Teens: Texting and Driving

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Everyone has heard the stories of people getting injured because of texting and driving; especially teens. Some teens have had friends died in car accidents because of texting and driving. When their friends die wouldn’t they stop texting and driving? No, they keep doing it. They don’t think it could happen to them. According to USA Today nearly nine in 10 teenage drivers have engaged in distracted-driving behaviors such as texting or talking on a cellphone; although most of them know that their actions increase their risk of crashing. Teens are the highest age group to be texting while driving. Stats, play a huge roll with teens, why teens do it, and how it affects others.

Daily text-messaging by teens has risen dramatically in the past 18 months, according to a new study, "Teens and Mobile Phones," from the Pew Research Center's Internet & American Life Project. Two-thirds of teen texters say they are more likely to use their cell phones to text their friends, than talk to them to them by cell phone. According to AAA, 46% percent of all teenage drivers admit to text messaging while driving, and that says nothing of the teens who won’t own up to the practice. Also from the AAA, 51% admit to talking on the cell phone while driving, though most of us who know teens would probably estimate that figure to be closer to 99%. Which leads to why? Why would teens risk their life just for a simple text message?

Some believe that it is “cool” to text while driving. It shows that you can multi task , force on driving and texting at the same time. At the same time drivers are putting their lives at risk every time they get in a car. One way that teenagers will try to get away with texting while driving is to wear sunglasses so police officers can't tell according to Pew Internet and American Life Project. Teens don’t have impulse control because their brains develop slower. Teenagers brains fully develop in their 20’s. Teenagers are pretty smart, but they do tend leap into action without always thinking things through. Especially when they’re hanging out together. Why don’t teens stop if they know it injures people.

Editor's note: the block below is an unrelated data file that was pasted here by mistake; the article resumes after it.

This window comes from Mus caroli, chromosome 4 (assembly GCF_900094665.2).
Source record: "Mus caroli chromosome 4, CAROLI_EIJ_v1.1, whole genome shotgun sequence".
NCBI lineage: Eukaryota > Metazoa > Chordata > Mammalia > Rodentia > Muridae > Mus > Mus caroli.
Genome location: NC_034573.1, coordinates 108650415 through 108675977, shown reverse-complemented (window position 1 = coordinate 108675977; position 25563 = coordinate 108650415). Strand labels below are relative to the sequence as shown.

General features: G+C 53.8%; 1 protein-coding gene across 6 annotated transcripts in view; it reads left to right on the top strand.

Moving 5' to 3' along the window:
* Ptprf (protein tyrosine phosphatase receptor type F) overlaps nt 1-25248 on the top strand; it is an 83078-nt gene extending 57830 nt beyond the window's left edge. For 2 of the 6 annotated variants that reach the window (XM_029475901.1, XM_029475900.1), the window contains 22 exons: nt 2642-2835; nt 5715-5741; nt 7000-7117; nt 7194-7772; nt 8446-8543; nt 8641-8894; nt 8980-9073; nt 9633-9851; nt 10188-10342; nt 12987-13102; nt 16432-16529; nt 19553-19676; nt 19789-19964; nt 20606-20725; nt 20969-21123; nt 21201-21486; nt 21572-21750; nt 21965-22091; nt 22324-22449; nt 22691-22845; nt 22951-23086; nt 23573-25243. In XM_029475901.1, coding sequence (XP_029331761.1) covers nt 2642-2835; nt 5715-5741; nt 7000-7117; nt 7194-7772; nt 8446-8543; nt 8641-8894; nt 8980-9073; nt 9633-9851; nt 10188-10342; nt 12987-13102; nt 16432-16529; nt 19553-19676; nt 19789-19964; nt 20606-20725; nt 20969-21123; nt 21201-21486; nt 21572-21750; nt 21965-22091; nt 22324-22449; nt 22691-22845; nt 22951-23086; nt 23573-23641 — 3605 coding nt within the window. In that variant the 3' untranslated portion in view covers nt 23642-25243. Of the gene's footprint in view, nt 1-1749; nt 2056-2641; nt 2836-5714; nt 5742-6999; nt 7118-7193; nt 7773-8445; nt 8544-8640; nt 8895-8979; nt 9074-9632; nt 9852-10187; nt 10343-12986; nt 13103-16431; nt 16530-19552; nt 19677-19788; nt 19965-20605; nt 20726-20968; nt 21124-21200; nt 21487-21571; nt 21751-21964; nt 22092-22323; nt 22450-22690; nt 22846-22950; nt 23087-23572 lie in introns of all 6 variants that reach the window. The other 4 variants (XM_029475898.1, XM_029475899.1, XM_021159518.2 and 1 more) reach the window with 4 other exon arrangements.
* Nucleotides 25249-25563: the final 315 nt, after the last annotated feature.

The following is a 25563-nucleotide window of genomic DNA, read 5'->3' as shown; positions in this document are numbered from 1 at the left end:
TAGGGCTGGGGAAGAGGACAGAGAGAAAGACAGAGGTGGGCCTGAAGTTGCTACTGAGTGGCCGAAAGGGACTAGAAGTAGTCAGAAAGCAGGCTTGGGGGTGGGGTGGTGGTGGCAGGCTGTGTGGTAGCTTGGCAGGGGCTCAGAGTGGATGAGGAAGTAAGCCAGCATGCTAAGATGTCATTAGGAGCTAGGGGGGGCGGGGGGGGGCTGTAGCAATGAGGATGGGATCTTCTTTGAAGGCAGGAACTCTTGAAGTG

Teenagers have an idea about texting and driving accidents, but most of them don’t think that it could happen to them. Most teens don’t think that a couple seconds off the road is going to hurt, but truth is if you take your eyes off the road for at least five seconds you can travel up to a distance of a football field. Five seconds doesn’t sound like a long time, but in reality it is a long time. Teens also feel the need to not be safe, to take risks in life. That is their way of having fun.
Teens feel power when it comes to driving and also texting. According to USA Today nearly nine in 10 teenage drivers have engaged in distracted-driving behaviors such as texting or talking on a cellphone although most of them know that their actions increase their risk of crashing. Teens are the highest age group to be texting while driving. Some teens had friends died in car accidents because of texting and driving, when their friends die won’t they stop texting and driving? No, they keep doing it because they don’t think it could happen to them. Teens need to realize that texting and driving is bad and that turning your phone off while you drive is not going to kill you. But by having it on, might just do that.





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